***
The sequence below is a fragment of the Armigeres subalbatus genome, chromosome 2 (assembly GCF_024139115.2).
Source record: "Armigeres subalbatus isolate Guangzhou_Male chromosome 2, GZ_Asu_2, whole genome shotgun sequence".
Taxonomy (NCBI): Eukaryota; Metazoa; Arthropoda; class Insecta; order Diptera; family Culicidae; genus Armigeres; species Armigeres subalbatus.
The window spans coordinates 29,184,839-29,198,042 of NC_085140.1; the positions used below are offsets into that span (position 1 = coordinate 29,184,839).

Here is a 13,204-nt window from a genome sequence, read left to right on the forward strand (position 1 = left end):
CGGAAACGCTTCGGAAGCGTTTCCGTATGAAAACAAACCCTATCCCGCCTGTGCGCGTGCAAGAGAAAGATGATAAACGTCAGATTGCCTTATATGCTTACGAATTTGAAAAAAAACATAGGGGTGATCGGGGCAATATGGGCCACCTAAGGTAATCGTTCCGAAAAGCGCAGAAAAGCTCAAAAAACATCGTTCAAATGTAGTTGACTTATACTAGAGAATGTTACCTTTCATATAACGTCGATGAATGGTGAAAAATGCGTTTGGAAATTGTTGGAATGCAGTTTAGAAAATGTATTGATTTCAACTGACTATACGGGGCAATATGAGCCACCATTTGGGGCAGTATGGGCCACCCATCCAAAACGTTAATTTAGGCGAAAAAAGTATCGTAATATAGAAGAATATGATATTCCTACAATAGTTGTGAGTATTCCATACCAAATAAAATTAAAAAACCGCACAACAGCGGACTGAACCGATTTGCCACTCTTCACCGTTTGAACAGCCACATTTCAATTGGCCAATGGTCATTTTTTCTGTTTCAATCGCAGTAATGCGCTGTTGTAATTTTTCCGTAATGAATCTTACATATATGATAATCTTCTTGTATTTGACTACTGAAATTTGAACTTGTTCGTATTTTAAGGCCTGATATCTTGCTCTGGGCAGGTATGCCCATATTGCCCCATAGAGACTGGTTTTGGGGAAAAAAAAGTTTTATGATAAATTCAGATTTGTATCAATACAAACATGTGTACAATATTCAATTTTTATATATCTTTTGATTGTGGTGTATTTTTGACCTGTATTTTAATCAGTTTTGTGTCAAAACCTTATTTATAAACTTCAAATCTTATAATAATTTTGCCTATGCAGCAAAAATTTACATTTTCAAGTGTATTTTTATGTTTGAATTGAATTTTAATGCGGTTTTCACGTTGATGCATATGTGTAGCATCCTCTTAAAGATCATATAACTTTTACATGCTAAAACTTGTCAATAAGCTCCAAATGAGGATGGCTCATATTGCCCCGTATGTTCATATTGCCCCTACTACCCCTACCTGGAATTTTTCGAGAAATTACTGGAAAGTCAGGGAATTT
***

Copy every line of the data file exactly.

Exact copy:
The sequence below is a fragment of the Armigeres subalbatus genome, chromosome 2 (assembly GCF_024139115.2).
Source record: "Armigeres subalbatus isolate Guangzhou_Male chromosome 2, GZ_Asu_2, whole genome shotgun sequence".
Taxonomy (NCBI): Eukaryota; Metazoa; Arthropoda; class Insecta; order Diptera; family Culicidae; genus Armigeres; species Armigeres subalbatus.
The window spans coordinates 29,184,839-29,198,042 of NC_085140.1; the positions used below are offsets into that span (position 1 = coordinate 29,184,839).

Here is a 13,204-nt window from a genome sequence, read left to right on the forward strand (position 1 = left end):
CGGAAACGCTTCGGAAGCGTTTCCGTATGAAAACAAACCCTATCCCGCCTGTGCGCGTGCAAGAGAAAGATGATAAACGTCAGATTGCCTTATATGCTTACGAATTTGAAAAAAAACATAGGGGTGATCGGGGCAATATGGGCCACCTAAGGTAATCGTTCCGAAAAGCGCAGAAAAGCTCAAAAAACATCGTTCAAATGTAGTTGACTTATACTAGAGAATGTTACCTTTCATATAACGTCGATGAATGGTGAAAAATGCGTTTGGAAATTGTTGGAATGCAGTTTAGAAAATGTATTGATTTCAACTGACTATACGGGGCAATATGAGCCACCATTTGGGGCAGTATGGGCCACCCATCCAAAACGTTAATTTAGGCGAAAAAAGTATCGTAATATAGAAGAATATGATATTCCTACAATAGTTGTGAGTATTCCATACCAAATAAAATTAAAAAACCGCACAACAGCGGACTGAACCGATTTGCCACTCTTCACCGTTTGAACAGCCACATTTCAATTGGCCAATGGTCATTTTTTCTGTTTCAATCGCAGTAATGCGCTGTTGTAATTTTTCCGTAATGAATCTTACATATATGATAATCTTCTTGTATTTGACTACTGAAATTTGAACTTGTTCGTATTTTAAGGCCTGATATCTTGCTCTGGGCAGGTATGCCCATATTGCCCCATAGAGACTGGTTTTGGGGAAAAAAAAGTTTTATGATAAATTCAGATTTGTATCAATACAAACATGTGTACAATATTCAATTTTTATATATCTTTTGATTGTGGTGTATTTTTGACCTGTATTTTAATCAGTTTTGTGTCAAAACCTTATTTATAAACTTCAAATCTTATAATAATTTTGCCTATGCAGCAAAAATTTACATTTTCAAGTGTATTTTTATGTTTGAATTGAATTTTAATGCGGTTTTCACGTTGATGCATATGTGTAGCATCCTCTTAAAGATCATATAACTTTTACATGCTAAAACTTGTCAATAAGCTCCAAATGAGGATGGCTCATATTGCCCCGTATGTTCATATTGCCCCTACTACCCCTACCTGGAATTTTTCGAGAAATTACTGGAAAGTCAGGGAATTT